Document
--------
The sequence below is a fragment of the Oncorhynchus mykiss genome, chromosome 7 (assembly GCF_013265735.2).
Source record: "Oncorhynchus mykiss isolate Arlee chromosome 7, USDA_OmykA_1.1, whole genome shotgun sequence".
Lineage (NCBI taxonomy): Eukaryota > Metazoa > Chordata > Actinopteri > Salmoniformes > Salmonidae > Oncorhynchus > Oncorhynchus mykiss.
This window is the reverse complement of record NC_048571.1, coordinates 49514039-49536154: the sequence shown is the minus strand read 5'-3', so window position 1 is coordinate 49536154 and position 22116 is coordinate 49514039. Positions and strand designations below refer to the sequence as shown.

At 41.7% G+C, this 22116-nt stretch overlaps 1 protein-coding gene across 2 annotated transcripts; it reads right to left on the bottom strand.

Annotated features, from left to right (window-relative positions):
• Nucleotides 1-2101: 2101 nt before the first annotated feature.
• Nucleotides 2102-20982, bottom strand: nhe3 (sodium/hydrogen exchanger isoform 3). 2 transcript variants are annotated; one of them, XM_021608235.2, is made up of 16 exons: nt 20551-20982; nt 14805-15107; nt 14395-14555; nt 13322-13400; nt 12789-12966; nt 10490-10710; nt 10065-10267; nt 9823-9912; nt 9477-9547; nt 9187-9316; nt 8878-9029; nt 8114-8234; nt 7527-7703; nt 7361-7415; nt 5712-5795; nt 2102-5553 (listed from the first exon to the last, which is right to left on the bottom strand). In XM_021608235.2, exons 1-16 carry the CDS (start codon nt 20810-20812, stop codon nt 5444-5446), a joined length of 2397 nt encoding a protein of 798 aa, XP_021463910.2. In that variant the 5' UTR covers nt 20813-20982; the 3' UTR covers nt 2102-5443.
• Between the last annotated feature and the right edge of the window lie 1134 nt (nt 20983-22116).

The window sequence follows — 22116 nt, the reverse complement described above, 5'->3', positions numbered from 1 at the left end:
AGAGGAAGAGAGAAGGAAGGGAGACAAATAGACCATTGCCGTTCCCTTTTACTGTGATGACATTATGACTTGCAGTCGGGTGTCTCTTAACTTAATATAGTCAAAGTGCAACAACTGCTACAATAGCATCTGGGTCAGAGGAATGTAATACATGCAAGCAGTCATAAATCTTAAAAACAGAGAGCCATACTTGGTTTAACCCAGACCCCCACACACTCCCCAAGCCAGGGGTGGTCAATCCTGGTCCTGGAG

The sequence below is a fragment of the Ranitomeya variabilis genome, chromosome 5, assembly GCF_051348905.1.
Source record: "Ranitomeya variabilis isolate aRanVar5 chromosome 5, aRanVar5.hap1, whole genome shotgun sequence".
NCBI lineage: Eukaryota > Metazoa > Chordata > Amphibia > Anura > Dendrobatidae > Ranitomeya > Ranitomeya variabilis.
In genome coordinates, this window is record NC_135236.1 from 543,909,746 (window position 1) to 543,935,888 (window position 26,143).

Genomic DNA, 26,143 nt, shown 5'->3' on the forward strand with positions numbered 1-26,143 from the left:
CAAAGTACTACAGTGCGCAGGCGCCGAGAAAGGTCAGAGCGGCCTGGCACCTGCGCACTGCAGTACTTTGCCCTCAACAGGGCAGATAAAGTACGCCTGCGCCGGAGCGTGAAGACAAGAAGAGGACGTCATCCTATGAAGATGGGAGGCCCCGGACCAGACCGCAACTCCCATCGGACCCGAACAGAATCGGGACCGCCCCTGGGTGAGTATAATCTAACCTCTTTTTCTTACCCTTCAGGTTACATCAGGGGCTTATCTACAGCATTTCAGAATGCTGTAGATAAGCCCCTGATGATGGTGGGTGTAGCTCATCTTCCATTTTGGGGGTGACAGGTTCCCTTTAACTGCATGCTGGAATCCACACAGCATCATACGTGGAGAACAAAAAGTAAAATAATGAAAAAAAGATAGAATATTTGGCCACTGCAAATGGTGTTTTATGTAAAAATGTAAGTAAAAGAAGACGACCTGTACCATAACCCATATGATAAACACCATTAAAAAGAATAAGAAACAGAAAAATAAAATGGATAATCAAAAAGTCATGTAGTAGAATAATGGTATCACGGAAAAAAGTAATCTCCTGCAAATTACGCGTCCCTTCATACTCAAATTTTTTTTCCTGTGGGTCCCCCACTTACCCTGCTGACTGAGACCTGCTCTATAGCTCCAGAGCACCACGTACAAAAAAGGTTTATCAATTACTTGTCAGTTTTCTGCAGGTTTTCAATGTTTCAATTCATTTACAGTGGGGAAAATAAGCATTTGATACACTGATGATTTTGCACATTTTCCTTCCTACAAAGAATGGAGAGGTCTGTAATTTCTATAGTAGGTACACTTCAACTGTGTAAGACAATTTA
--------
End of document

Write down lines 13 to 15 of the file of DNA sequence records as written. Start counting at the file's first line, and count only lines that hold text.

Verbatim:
Source record: "Ranitomeya variabilis isolate aRanVar5 chromosome 5, aRanVar5.hap1, whole genome shotgun sequence".
NCBI lineage: Eukaryota > Metazoa > Chordata > Amphibia > Anura > Dendrobatidae > Ranitomeya > Ranitomeya variabilis.
In genome coordinates, this window is record NC_135236.1 from 543,909,746 (window position 1) to 543,935,888 (window position 26,143).